When It Comes To Parenting, Do Not Follow Your Guts
December 13, 2013  |  parenting

As a parent I spend a fair amount of time in various parenting forums and discussion groups, either seeking advice or offering my own. Too often, however, in response to parenting questions, I hear other parents offering the clichéd advice: “follow your gut,” or “just do what feels right.”

But what if you feel like hitting your child, because you are particularly annoyed about something they did? What if your “guts” tell you to put your kid in time-out? Or call them names when they’ve done something you think is stupid? Or worse? Is it okay to follow your guts then?

The obvious answer is: no. And before you claim, “well, my guts would never tell me to do anything so dumb!”, think long and hard about that. I pride myself on being extremely deliberate about my parenting — quite the opposite of following my “guts” — yet I certainly have my moments when I am tired or otherwise tested and have an urge to yell at my son when he is not being cooperative at the exact time when it’s most inconvenient for him not to cooperate.

Every parent has these moments of wanting to react in a way we know isn’t right. We may even find ourselves doing some of these things even though we know we shouldn’t — and then our guts tell us afterwards that we regret doing so. So how could it be that our guts might tell us to do one thing in one moment, then in another moment tell us that that’s exactly what we shouldn’t have done? What are we supposed to make of our guts then?

There may be times when it is appropriate to act on your emotions or just do what feels right. But parenting is not one of these times — parenting is not choosing an ice cream flavor or deciding which movie to see at the theater tonight. Guiding a child to adulthood requires research, knowledge, goal setting, and long term planning. This is something that will forever impact the life of a  human being, and we ought to make damn sure we are doing the right thing and that we know – not just “feel” — that the actions we are taking will give the results we intended.

This is a complex task. Just like any other complex problem, it is not well solved by someone’s guts. Is a skyscraper built by  a group of steel workers based on their guts of where they think the rivets should go? Would you trust a structural engineer who says he “just feels” the bridge is safe, but offers no proof? Did man set foot on the moon by merely following his guts?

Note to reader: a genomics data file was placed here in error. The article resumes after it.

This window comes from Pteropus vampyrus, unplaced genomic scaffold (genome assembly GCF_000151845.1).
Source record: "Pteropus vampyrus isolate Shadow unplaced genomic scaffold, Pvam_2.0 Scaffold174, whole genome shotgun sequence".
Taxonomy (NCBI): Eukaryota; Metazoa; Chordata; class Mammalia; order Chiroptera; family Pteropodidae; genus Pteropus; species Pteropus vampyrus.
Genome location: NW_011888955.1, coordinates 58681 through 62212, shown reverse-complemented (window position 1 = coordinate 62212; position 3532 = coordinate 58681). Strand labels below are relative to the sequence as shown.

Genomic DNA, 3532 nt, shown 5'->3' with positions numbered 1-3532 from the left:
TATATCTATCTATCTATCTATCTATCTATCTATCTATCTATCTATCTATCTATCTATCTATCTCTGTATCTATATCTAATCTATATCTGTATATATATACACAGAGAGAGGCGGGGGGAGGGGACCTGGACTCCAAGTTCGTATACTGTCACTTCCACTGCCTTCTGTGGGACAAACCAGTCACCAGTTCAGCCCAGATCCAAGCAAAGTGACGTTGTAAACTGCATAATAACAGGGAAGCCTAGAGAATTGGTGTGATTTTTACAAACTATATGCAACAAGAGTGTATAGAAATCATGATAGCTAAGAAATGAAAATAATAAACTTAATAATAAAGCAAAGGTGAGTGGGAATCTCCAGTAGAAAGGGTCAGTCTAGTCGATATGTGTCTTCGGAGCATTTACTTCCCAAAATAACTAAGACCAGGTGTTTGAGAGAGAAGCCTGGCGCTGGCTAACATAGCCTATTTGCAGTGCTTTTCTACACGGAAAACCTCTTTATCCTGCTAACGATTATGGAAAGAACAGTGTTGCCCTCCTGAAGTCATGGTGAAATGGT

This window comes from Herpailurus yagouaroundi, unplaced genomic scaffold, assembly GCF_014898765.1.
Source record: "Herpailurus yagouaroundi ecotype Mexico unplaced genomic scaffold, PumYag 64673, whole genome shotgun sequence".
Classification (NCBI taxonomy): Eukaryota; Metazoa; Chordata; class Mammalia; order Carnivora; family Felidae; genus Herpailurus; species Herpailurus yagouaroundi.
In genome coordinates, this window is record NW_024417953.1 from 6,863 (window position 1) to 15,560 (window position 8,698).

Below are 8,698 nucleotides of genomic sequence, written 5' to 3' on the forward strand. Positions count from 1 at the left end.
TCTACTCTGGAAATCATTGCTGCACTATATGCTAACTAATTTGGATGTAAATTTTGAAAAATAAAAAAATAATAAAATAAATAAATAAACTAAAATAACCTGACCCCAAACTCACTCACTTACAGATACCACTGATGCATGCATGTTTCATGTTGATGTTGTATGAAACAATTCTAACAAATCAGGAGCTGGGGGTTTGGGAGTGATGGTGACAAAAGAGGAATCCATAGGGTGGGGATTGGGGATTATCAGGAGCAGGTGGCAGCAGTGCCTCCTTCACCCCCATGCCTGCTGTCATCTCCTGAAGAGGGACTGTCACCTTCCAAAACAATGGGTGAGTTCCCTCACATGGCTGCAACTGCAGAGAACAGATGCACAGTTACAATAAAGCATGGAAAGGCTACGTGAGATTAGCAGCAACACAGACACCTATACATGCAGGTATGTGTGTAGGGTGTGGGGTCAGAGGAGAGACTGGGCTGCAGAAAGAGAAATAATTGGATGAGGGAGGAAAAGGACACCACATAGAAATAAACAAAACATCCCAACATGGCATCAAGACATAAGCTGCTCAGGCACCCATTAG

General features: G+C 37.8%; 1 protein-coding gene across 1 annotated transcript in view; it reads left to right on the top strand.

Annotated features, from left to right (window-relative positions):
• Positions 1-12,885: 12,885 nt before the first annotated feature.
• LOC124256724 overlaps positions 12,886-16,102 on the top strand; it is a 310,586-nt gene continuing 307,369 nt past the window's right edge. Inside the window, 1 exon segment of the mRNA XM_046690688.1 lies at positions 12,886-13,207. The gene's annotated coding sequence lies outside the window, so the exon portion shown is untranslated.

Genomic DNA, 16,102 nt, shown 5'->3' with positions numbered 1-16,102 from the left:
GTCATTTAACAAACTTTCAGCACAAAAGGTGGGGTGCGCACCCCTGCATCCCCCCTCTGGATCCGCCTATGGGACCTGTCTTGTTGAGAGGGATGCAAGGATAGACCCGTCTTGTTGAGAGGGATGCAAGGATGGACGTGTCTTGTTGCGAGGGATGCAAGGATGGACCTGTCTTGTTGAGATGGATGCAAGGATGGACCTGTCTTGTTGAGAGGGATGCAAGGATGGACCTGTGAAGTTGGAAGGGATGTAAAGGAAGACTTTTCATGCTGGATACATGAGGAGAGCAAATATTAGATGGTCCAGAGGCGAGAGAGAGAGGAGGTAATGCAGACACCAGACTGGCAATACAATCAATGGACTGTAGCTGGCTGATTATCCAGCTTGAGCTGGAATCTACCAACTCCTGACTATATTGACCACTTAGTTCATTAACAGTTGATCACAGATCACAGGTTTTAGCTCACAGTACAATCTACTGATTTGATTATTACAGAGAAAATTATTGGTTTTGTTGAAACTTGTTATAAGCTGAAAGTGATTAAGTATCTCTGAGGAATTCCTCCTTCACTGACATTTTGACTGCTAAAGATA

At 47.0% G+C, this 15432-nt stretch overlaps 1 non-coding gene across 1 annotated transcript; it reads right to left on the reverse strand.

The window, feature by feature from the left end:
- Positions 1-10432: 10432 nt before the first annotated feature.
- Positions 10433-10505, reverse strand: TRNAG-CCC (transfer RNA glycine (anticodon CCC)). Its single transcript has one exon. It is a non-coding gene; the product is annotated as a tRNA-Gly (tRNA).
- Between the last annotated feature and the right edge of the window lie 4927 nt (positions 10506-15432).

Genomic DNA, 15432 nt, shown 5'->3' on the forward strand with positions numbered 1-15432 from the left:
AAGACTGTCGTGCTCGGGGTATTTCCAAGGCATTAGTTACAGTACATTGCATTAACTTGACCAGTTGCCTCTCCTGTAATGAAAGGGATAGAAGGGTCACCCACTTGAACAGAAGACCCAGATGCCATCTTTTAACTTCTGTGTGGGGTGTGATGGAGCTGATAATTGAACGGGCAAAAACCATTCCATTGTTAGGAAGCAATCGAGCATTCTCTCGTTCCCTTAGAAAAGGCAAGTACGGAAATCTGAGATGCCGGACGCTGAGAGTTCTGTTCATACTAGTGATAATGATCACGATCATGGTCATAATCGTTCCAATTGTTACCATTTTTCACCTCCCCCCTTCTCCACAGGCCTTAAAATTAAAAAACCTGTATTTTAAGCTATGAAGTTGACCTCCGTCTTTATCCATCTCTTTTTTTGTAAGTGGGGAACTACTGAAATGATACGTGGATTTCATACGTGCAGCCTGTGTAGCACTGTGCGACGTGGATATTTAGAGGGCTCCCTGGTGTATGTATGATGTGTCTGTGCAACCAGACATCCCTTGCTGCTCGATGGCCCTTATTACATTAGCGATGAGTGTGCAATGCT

Obviously these difficult projects take enormous amount of knowledge, time, and long-range planning. There are principles that must be identified and understood, and knowledge to be acquired, and planning to be done — long before such projects are even started.

When it comes to raising a human being, shouldn’t we approach this task with as much tenacity and purpose as any other long range project?

I understand that, as parents, we don’t always have time to do the kind of research or thinking we would like — and yet in many situation we do not have the luxury of time and we must still act. For very important things, we must make the time to do what is required (e.g., choosing how we should educate our children, or deciding on life-altering medical procedures such as circumcision). For less important or urgent issues, we must act on the knowledge we have. And only for issues where it does not make a material difference what choice we make should we be allowed to follow our “guts.” But even this, still, requires us to *think* about the situation and identify the choices available as materially equal and thus eligible as a decision capable of being made by our guts.

So the next time you’re not sure what the right thing to do is, instead of checking with your guts, check in with your mind instead. Think about the issue. Study the implications of the decisions you might make. Ask questions and seek advice from experts or friends you trust. Gather knowledge. Then you can come to a decision that you can have complete confidence in. I guarantee that you won’t regret it.

P.S. — If you are someone giving advise, don’t patronize the other person by suggesting they follow their guts. They’ve come to you for knowledge to help them think about the issue, and advising they follow their guts is essentially telling them to turn off their brain act on whim instead. And for you, it is an admission that you have no knowledge to offer. Just be honest instead and say that you don’t know.

  • Amy

    Sean,
    I enjoyed reading this article, thank you.
    I was having a conversation with my father last week about an article I showed him (from memory it was regarding the book The Whole Brain Child).

    While he liked the article and some things that were being suggested, he made the comment ‘but I don’t think you can go too wrong by just parenting by instinct- I can see that’s what you do and it looks like it works beautifully for you’.

    I objected to this as it simply isn’t true. If I parented by instinct, I would be making decisions based on what was modeled to me, for that is what has helped form my natural instinct.

    My parents parented the best way they knew how- the way they were shown. I am actively trying to parent a completely different way.

    Going against my instincts takes time and patience (with myself). It is a daily challenge filled with self talk and reflection. I know that if I am particularly flustered I need to take more time as it is in these moments that I am more at risk of parenting by instinct.

    Thanks again.

  • Amanda

    Sean,

    Thank you for writing this. I am not a perfect parent (who is?) but I’m often told that I take parenting too seriously, that I need to just relax and “follow my gut.” I can’t imagine not taking parenting seriously. It’s the most important job I will ever have.

    AK